So here is my Magnum Opus - yes it is a locomotive, from a bygone era. This loco was designed by Robert Stephenson to replace the outmoded reciprocating steam engines of the Victorian Era. Sadly this locomotive never made it to service, but it is believed that it was secreted into a hidden tunnel somewhere on the UK rail network and sealed up, never to be seen again - maybe not!
The reason this technology never made it to daily operations, is not because the Victorians decided not to hand it down to us for fear of us misusing it - the common assumption, but because the patents were all bought by a major oil company, through a series of deceptions, underhand practices, etc. and shelved so that they could continue to make huge amounts of money out of burning fossil fuels. Fortunately, after I learnt of the existence of the loco, I was able to commission a “friend” to break into the vaults of said oil company and steal the patent drawings for most of the parts of this intriguing machine.
So here is the start of the project:
UPDATE - Picture changed for more up to date version.
Showing the front bogie and drive motors. I am just “blocking out” at this stage to get the overall feel of each piece. I will return over the coming months to each mesh and refine it, along with much more detailed texturing.
Here is the second bogie, with not much in the way of suspension yet, and the High Pressure Gas Turbine that will drive the AC generator to provide power to the traction motors, along with the “boiler” where a “liquid” is converted to high pressure gas to drive the turbine - much like a Steam turbine, but not driven by water, if you get my drift:
The boiler and heat source - much more on this later, but it was patented and built by Fosdyke Advanced Reactor Technologies Ltd. and provides heat from combining three chemicals together in a chamber. This will be housed in the “tender” behind the loco - yes, like all privately educated schoolboys, this loco has a tender behind!. :eyebrowlift: Here are some more details of the turbine:
The flexible pipes coloured red and blue convey the high pressure gas to the turbine and return it through a forced-air condenser to the boiler, where it is reheated, re-pressurised and reused. You can make out the gas induction “Thromulators” in this image, these are located on ether side of the brass inlet pipes and control the pulsing of the gas into the turbine for maximum efficiency. You can also see the “Necromatic Lubrication Modules” at each end of the turbine, these have the small copper pressure stabilising chambers and relief valves on them.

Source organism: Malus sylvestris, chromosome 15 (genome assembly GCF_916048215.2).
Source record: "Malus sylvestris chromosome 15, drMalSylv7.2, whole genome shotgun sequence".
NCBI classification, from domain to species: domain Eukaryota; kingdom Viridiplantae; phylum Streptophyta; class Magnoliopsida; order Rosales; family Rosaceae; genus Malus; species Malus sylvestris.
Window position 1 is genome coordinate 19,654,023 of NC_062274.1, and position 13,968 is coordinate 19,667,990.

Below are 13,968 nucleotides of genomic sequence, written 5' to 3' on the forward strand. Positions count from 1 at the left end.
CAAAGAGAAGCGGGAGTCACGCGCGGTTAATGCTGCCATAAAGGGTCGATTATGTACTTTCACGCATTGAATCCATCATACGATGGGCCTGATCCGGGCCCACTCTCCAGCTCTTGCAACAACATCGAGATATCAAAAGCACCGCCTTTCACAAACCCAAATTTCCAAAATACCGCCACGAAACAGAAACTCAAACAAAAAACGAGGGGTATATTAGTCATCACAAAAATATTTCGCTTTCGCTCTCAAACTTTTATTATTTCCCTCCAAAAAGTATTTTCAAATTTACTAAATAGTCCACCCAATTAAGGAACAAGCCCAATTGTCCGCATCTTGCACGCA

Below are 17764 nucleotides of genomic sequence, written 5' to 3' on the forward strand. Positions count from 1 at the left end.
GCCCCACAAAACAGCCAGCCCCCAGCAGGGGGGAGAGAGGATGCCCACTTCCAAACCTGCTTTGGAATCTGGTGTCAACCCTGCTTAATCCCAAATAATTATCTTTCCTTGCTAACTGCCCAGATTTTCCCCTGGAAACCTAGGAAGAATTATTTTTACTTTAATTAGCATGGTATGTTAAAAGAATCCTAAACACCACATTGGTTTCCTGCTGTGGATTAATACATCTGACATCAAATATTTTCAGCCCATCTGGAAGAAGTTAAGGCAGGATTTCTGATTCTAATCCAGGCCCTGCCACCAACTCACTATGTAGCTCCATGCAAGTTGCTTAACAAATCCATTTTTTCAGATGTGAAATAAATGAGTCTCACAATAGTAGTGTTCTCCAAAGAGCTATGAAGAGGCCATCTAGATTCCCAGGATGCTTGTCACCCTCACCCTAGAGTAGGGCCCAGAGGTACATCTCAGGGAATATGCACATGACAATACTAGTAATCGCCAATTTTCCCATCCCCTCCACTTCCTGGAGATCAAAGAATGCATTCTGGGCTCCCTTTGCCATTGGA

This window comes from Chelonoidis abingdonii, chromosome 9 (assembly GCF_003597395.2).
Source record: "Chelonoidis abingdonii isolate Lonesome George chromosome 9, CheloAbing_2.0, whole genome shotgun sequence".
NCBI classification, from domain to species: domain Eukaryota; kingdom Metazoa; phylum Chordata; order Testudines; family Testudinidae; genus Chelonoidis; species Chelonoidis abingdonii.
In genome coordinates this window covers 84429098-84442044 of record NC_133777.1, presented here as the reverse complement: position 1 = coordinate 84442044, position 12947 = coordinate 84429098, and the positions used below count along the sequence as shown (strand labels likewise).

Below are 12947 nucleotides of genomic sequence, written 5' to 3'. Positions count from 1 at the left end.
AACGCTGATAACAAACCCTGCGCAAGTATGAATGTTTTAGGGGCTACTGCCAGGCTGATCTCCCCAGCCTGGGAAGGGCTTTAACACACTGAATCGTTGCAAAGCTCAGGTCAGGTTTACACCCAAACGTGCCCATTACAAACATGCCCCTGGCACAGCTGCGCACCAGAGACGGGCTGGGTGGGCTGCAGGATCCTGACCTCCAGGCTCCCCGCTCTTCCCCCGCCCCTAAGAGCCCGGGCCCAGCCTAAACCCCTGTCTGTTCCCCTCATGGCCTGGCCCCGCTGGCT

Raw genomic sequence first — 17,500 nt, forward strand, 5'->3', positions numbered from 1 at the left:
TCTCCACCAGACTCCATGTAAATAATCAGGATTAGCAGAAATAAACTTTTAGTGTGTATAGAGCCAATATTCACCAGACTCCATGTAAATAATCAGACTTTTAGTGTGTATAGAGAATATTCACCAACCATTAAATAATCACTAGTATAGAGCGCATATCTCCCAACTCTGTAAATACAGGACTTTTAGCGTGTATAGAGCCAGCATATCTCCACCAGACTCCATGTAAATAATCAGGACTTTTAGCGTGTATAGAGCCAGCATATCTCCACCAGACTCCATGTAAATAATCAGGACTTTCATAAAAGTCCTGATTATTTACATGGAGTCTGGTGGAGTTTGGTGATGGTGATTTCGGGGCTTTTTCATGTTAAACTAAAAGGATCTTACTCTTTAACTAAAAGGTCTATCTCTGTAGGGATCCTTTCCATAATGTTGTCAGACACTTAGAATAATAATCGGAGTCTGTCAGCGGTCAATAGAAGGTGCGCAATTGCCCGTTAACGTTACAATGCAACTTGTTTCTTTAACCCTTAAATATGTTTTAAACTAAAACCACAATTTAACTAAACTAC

From a Blender point of view I should say that every thing on the model so far is fully rigged and operational, including all the motors, driveshafts and transfer gearboxes, the loco is also rigged to travel around a curved track. The drive motors have torque-reaction damper springs to stop damage to the loco caused by the immense power they have. These motors are of the “Rotating Magnatronic Pulse” variety - lost to us from Victorians times, but similar to a modern brushless AC induction motor. You will see banks of resistors above each traction motor - these are for braking - any motor of this kind can be slowed by simply connecting a low resistance across any two of the three input wires to the motor - much like your typical radio controlled car of today. I have also discovered that “gas compensated, oil filled motion dampers” are nothing new, there are some already on the bogie, but more need to be added. As befitting the will of the Victorians, the gas balance chambers on these are made of copper.
But here I need some help, unfortunately some of the drawings are notated in Latin (Bloody Smartarse Victorian Engineers :eek:) and I cannot decipher what the three chemicals required for the reactor are. The first one is a bright orange in colour (I have a coloured drawing of the reactor), the second is a lightish blue (maybe there is Phosphorous in it?) and the third is lime green - eek!. All three and iridescent, quite stable when apart, but highly volatile when mixed in proportions of 1/2 first, 1/3rd second and 1/6th third, the resultant compound is a kind of purple/magenta colour. So if anyone knows what these might be, I should be most grateful for any help. :yes:
So here it is - despite the best efforts of the fossil burners to stop this marvellous technology, I aim to reproduce this loco in all its glory over the next - probably year, I think. Again any help with the technology, where I cannot find the details off the stolen drawings, would be gratefully received.